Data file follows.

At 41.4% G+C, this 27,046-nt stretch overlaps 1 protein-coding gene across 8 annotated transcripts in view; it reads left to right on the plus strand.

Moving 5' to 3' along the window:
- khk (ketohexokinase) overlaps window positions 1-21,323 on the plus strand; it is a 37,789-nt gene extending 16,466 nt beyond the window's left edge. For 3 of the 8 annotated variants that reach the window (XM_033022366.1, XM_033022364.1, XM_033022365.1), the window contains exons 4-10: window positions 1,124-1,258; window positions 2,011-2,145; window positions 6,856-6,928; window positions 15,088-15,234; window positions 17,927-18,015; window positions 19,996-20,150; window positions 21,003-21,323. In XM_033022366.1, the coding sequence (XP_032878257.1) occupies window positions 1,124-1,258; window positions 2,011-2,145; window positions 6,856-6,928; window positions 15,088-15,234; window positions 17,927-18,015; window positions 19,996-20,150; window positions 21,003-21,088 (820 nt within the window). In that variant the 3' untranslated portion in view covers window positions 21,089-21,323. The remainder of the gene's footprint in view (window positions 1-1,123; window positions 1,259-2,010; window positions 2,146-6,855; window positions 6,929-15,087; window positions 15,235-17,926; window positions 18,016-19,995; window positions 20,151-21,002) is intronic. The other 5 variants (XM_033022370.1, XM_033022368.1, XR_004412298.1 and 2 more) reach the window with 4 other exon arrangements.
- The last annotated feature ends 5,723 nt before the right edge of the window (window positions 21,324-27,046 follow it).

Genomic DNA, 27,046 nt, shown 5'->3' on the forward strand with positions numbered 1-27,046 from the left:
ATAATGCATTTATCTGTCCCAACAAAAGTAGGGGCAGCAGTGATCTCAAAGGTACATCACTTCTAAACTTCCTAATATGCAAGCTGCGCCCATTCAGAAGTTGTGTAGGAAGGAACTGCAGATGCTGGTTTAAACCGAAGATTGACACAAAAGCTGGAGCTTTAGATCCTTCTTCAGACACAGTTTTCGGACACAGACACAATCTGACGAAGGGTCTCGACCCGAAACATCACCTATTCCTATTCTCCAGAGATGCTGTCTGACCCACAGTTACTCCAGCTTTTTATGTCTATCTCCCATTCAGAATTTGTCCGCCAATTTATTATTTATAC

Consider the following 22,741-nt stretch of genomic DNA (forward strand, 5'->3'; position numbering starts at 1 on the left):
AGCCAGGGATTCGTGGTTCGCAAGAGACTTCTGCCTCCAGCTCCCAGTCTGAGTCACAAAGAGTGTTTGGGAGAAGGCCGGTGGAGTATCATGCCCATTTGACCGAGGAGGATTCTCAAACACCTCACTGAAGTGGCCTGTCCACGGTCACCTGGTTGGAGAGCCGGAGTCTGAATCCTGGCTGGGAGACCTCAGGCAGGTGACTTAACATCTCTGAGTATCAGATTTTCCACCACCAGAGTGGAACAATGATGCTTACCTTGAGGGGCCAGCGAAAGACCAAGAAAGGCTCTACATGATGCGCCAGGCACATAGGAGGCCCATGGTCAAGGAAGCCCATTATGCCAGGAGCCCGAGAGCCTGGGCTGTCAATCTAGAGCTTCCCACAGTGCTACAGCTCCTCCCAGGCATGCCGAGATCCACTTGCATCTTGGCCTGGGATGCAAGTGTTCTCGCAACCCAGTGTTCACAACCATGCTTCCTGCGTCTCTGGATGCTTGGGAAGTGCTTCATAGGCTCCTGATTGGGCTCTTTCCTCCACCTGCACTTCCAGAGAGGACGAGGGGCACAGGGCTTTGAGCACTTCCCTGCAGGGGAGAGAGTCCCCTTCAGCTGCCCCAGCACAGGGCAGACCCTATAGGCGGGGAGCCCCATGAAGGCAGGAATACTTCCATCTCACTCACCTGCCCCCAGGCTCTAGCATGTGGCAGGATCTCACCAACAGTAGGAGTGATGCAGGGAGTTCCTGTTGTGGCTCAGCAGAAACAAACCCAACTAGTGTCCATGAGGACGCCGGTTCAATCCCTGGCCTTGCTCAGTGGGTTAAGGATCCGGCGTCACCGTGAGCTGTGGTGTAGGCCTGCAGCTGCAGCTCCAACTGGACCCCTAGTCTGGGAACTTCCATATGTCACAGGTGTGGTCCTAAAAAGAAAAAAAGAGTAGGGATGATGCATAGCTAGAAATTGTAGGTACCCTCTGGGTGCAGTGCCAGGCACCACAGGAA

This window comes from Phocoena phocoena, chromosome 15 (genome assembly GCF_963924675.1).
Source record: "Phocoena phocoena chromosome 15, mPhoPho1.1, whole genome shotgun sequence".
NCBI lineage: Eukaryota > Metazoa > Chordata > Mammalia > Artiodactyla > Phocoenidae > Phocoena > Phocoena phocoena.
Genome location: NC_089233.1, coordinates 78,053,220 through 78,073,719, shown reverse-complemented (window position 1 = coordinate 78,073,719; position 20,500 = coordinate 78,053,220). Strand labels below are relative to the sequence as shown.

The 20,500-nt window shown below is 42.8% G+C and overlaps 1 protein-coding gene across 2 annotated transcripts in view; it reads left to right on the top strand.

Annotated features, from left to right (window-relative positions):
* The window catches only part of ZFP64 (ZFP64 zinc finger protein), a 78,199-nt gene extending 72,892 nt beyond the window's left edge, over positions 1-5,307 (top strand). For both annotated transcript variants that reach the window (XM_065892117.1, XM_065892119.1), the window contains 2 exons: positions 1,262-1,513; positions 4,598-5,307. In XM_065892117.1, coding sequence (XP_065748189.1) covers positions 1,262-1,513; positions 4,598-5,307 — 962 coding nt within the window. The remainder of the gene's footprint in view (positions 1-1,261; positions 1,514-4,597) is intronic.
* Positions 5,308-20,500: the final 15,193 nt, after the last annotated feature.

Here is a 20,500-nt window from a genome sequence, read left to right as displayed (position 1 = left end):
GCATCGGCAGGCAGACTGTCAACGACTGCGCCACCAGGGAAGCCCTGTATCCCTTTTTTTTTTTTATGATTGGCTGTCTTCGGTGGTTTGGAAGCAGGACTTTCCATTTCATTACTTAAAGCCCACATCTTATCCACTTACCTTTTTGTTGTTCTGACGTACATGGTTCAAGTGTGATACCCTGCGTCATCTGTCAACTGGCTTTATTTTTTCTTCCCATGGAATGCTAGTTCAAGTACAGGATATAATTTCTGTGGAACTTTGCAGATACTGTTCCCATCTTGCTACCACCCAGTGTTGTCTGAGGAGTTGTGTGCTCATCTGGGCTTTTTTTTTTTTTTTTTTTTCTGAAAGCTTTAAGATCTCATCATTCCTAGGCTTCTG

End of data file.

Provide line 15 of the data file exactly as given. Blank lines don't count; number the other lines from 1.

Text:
* The window catches only part of ZFP64 (ZFP64 zinc finger protein), a 78,199-nt gene extending 72,892 nt beyond the window's left edge, over positions 1-5,307 (top strand). For both annotated transcript variants that reach the window (XM_065892117.1, XM_065892119.1), the window contains 2 exons: positions 1,262-1,513; positions 4,598-5,307. In XM_065892117.1, coding sequence (XP_065748189.1) covers positions 1,262-1,513; positions 4,598-5,307 — 962 coding nt within the window. The remainder of the gene's footprint in view (positions 1-1,261; positions 1,514-4,597) is intronic.